Robin McBryde believes Wales must use their autumn of discontent as a motivational force heading into this season's RBS 6 Nations Championship.
Wales will kick off the tournament against Ireland after losing seven successive Tests, including an autumn whitewash when Argentina, Samoa, New Zealand and Australia all won at the Millennium Stadium. On the back of that run - and a lengthy injury list - many pundits have written the reigning Six Nations Grand Slam champions off as mid-table material.
But forwards coach McBryde has underlined the deep desire to turn things around in a campaign that will see Wales play three successive away games between hosting Ireland and England. "We have spoken to the players, and Rob Howley (interim head coach) has made it clear we are on the back of seven games without a win," McBryde said.
"We cannot be happy with it. We have to make sure all members of the squad feel that pain and hurt as much as the coaches. The want to put that right has to be forefront in their minds.
"We have to take the hurt and pain we felt in the summer (Wales suffered a 3-0 Test series defeat in Australia) and autumn, and come out fighting, showing we are better than that."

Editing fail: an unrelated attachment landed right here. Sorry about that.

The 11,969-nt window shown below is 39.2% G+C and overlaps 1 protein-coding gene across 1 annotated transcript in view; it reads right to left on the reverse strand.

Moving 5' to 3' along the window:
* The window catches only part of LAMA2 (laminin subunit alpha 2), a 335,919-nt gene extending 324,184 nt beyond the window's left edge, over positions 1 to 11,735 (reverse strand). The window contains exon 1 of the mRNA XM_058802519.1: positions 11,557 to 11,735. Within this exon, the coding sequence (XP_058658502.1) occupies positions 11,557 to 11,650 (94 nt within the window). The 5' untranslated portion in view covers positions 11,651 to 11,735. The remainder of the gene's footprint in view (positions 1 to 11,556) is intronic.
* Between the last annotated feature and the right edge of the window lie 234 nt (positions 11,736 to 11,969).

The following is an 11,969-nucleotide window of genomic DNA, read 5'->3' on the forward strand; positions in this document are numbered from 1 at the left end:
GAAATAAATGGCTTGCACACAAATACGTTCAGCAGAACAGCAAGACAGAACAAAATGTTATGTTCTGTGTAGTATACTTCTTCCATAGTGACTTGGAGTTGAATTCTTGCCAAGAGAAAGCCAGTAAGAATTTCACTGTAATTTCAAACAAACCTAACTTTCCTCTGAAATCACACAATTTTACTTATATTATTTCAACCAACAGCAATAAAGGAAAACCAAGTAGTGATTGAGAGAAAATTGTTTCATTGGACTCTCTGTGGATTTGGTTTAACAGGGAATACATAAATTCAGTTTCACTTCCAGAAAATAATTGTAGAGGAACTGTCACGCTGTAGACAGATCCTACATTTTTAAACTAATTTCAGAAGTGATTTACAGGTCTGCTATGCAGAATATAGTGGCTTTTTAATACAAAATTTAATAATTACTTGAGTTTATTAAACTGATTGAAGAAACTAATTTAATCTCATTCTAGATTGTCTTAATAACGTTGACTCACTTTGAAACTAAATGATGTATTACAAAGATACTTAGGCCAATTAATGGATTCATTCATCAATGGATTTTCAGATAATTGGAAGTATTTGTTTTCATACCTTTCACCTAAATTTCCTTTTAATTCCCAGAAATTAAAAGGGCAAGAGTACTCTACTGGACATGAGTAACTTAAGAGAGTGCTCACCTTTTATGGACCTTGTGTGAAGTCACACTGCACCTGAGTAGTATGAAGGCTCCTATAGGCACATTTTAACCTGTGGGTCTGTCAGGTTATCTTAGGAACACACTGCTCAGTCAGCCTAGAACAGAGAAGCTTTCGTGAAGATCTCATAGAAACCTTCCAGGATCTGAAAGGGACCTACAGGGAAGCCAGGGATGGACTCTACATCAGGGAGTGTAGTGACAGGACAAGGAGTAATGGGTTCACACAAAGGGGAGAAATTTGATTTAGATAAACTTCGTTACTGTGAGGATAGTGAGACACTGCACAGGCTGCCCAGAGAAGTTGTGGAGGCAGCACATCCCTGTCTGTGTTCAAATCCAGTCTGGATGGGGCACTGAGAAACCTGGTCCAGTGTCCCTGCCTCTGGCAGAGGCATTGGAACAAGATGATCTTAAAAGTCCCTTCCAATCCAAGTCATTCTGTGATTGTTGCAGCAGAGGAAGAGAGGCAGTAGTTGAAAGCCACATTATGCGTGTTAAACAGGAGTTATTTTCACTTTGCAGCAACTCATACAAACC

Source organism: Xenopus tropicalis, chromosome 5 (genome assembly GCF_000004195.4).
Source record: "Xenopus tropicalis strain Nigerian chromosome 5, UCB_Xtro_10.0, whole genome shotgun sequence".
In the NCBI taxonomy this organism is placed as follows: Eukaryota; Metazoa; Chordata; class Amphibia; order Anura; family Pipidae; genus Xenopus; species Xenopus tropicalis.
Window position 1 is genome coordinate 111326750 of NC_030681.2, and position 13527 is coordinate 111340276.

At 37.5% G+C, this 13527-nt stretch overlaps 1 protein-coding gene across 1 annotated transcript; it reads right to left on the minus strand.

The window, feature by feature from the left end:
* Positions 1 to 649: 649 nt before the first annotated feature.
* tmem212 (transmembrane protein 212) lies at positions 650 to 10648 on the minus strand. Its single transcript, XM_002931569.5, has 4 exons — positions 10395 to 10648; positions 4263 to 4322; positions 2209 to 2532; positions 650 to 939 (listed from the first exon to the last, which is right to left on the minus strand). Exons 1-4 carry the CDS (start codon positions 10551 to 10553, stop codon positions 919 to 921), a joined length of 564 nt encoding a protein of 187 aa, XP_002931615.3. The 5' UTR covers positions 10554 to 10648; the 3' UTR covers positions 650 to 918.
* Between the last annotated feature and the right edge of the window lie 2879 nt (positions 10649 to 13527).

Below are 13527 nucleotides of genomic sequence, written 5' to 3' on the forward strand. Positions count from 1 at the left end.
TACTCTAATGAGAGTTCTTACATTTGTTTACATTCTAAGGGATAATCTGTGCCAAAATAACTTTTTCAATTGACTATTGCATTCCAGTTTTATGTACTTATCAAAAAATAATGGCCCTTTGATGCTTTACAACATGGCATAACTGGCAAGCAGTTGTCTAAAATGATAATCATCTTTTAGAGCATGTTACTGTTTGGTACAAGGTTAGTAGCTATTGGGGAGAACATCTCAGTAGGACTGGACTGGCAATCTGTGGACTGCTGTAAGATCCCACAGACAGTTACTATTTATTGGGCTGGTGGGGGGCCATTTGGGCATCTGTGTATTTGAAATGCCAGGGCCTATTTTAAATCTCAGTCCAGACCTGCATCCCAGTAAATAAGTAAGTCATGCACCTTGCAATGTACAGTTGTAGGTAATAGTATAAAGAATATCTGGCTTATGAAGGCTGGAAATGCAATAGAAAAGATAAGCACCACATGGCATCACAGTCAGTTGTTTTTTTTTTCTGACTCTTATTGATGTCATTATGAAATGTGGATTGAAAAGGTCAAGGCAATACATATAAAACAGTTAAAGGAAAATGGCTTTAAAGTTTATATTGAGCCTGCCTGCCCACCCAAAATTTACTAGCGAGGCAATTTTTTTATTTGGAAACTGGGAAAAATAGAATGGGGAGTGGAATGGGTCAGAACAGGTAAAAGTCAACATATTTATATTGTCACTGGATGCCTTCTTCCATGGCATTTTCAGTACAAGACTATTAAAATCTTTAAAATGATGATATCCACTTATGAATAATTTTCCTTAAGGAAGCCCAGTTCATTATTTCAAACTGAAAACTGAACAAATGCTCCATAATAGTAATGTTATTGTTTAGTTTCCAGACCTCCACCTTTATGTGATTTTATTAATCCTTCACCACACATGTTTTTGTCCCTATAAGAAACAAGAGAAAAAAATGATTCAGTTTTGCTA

Accompanying Wales' poor run has been another miserable Heineken Cup campaign for the Welsh regions. The Ospreys, Scarlets and Cardiff Blues managed just three wins between them from 18 starts in making pool stage exits.
But McBryde added: "This is a fresh page and regional form should not come in it. We are together, focused on getting a positive start to the Six Nations. The Six Nations is a tournament where expectation is on everybody, especially in the first game.
"Everyone is aware of form coming into the Six Nations, everyone is aware the regions are having a bit of a tough time. We have to put that behind us and focus on moving forward.
"We had a positive start in the last Six Nations, and that is heartening. We won in Ireland. I am not sure what the expectation levels were then, but I cannot imagine they were lower than now.
"There is pressure. It is international rugby and you have to get off to a flyer. The first two games dictate the rest of the Six Nations."